UPDATE: Story of alleged 7th victim detailed on K.C.’s WDAF-TV 11/16/2009 J. Noedel-Publisher – Kansas City’s WDAF-TV (Fox4) has reported that in 1999, a Kansas City area man named Mark Young divorced his wife. His ex-wife got custody of the former-couple’s seven year-old son. The ex-wife then married Burrell “Ed” Mohler Jr. Not long after, Mark Young met Burrell Mohler Jr.’s own ex-wife. Burrell’s ex-wife — whose own six children the Mohlers allegedly abused — told Young that she had learned that “Jr. was quite fond of (Young’s) son and liked to sleep with him.” Young quickly sued for custody of his boy, alleging the child was being abused….The probable cause statement says that a granddaughter of Burrell Sr. remembers being raped by her grandfather when she was six years old. The now-grown woman and one of her sisters also are quoted in the probable cause statement alleging that their great uncle Darrel Mohler raped two of the girls when they were five and six years old, and then their grandfather threatened to kill them if they were not quiet.
The Associated Press has reported, “The original complaint in the case includes allegations of bestiality, forcing children into fake marriages with relatives and making an 11-year-old have an abortion.”
WDAF-TV, Channel 4, in Kansas City is reporting that three of the accused child abusers were lay ministers in an Independence, Mo. church.
A 77-year-old man and four of his middle-aged sons in western Missouri were charged yesterday on multiple charges of forcible sodomy and rape of children between 1988 and 1995. According to the Kansas City Star, a woman has told authorities of her and other children being forced to line up on a bed on their knees and each being assaulted by the men.
Daugther Say Mohler Jr. Forced Them To Kidnap, Kill Man
Three-page sworn probable cause statement from one Cynthia L. Schroer.
Group Asks Church to Help Other Potential Victims Come Forward Rob Low, edited by Jason Vaughn November 13, 2009 INDEPENDENCE, MO – Activists representing people who have been abused by clergy members traveled to the metro area on Friday to ask the Community of Christ Church to help bring other potential victims of a family accused of multiple counts of child rape.
Three members of the Mohler family were lay ministers of the Independence-based church.
Search in family sex abuse case also is for bodies, Lafayette sheriff says By Donald Bradley The Kansas City Star 11/11/09 LEXINGTON | Authorities are searching a rural property near Bates City, Mo., looking for bodies, as well as buried jars of written memories of anguish and horror allegedly left years ago by sexually abused children. Indications are that “an individual or individuals were killed,” Lafayette County Sheriff Kerrick Alumbaugh said Wednesday as law enforcement personnel swarmed over a farm once owned by one of five men arrested the day before. Investigators also expect that even more than the five alleged victims of the decades-old “mock weddings” will come forward. Court documents indicate the case involved rape, sodomy and bestiality, Alumbaugh said at his Lexington office. Investigators see a “strong possibility” of more victims, he said. Five members of the Mohler family, a 77-year-old father and four of his middle-aged sons, were arrested Tuesday on multiple charges of forcible sodomy and rape after a woman related stories of her and other children being forced to line up on a bed on their knees and each being assaulted by the men.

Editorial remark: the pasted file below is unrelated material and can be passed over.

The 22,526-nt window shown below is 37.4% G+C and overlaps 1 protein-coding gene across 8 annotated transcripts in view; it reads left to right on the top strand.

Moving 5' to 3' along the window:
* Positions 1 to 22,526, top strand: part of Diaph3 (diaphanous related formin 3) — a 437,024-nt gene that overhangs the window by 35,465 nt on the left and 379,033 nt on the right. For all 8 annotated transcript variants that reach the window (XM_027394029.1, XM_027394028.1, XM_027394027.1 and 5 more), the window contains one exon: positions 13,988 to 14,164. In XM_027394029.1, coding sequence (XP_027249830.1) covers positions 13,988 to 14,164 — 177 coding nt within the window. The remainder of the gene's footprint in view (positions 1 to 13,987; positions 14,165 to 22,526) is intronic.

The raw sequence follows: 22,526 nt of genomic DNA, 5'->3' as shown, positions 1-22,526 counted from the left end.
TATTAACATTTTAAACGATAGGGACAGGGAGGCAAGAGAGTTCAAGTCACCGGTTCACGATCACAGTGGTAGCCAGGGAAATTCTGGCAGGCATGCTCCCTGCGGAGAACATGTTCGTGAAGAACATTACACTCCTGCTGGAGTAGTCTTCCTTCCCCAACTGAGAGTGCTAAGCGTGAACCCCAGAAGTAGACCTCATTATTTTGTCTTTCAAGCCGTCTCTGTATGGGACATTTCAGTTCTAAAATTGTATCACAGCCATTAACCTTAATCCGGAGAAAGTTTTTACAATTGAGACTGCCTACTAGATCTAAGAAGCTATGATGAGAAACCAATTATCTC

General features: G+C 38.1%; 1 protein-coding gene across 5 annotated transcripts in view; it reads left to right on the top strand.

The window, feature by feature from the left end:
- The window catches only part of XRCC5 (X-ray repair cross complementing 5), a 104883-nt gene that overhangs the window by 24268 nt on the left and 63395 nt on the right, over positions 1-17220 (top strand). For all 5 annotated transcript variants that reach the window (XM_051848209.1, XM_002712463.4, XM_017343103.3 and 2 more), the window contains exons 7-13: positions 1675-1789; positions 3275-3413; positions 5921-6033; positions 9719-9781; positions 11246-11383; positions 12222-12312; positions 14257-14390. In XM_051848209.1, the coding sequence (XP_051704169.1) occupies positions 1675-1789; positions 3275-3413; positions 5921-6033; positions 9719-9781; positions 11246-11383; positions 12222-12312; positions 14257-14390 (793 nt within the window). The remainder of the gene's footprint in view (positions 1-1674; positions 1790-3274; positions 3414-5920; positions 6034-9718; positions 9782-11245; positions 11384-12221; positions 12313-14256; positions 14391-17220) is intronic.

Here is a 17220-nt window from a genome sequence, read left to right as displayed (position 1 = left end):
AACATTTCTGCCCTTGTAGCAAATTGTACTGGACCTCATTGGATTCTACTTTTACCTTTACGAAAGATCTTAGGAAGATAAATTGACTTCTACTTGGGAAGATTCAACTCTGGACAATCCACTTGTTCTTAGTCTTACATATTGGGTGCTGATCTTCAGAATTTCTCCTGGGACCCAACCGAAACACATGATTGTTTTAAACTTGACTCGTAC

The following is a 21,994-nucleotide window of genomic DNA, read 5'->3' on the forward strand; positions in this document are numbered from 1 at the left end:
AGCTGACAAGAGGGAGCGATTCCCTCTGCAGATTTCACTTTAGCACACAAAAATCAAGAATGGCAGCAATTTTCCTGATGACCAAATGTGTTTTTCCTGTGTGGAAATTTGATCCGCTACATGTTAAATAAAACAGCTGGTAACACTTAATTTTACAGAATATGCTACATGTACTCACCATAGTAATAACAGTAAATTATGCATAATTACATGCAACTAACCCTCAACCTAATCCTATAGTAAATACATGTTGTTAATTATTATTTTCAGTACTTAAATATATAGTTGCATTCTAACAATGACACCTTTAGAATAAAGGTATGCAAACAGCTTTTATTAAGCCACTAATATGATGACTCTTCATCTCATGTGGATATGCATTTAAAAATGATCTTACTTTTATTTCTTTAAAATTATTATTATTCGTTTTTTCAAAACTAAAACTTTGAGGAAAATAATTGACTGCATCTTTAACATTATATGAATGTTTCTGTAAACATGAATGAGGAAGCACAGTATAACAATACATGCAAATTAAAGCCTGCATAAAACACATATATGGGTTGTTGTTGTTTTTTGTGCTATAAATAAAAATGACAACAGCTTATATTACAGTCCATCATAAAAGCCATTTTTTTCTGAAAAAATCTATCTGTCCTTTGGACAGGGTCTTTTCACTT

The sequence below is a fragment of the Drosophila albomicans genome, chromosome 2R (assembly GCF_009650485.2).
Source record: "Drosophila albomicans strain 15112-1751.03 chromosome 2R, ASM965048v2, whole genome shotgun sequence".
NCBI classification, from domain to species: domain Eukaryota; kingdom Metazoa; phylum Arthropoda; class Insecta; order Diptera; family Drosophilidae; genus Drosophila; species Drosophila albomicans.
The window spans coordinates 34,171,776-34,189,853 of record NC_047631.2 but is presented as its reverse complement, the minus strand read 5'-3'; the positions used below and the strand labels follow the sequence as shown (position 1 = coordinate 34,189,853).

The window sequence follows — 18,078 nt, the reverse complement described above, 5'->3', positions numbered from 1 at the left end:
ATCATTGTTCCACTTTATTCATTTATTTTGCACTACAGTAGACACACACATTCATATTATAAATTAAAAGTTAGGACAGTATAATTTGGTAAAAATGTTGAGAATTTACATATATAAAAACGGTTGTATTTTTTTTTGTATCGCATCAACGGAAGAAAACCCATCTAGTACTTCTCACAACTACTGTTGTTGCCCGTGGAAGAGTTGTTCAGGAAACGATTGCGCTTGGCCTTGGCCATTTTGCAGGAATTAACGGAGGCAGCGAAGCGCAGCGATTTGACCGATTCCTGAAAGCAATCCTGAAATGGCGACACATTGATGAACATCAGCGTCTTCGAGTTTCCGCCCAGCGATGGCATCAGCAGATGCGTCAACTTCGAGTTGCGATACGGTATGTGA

December 15, 2009 Comments Off on dissociative identity disorder DID/MPD studies
Brand B, Classen C, Lanins R, et al. A naturalistic study of dissociative identity disorder and dissociative disorder not otherwise specified patients treated by community clinicians. Psychological Trauma: Theory, Research, Practice, and Policy. 2009;1:153-171. The prevalence of dissociative disorders (DD) in clinical settings ranges between 5-20.7% among inpatients, (Friedl & Draijer, 2000; Gast, Rodewald, Nickel, & Emrich, 2001; Ross, Anderson, Fleisher, & Norton, 1991; Tutkun et al., 1998), 12-38% among outpatients (Foote, Smolin, Kaplan, Legatt, & Lipschitz, 2006; Garcia, Rico, & Agra´z, 2006; Sar et al., 2003; Sar, Tutkun, Alyanak, Bakim, & Baral,2000)….
Information modified for readability
Patient Characteristics – 280 total
Abuse History – 272
% and # in study
Was the patient physically abused as a child? 79 (215)
Did the patient witness domestic violence as a child? 49 (133)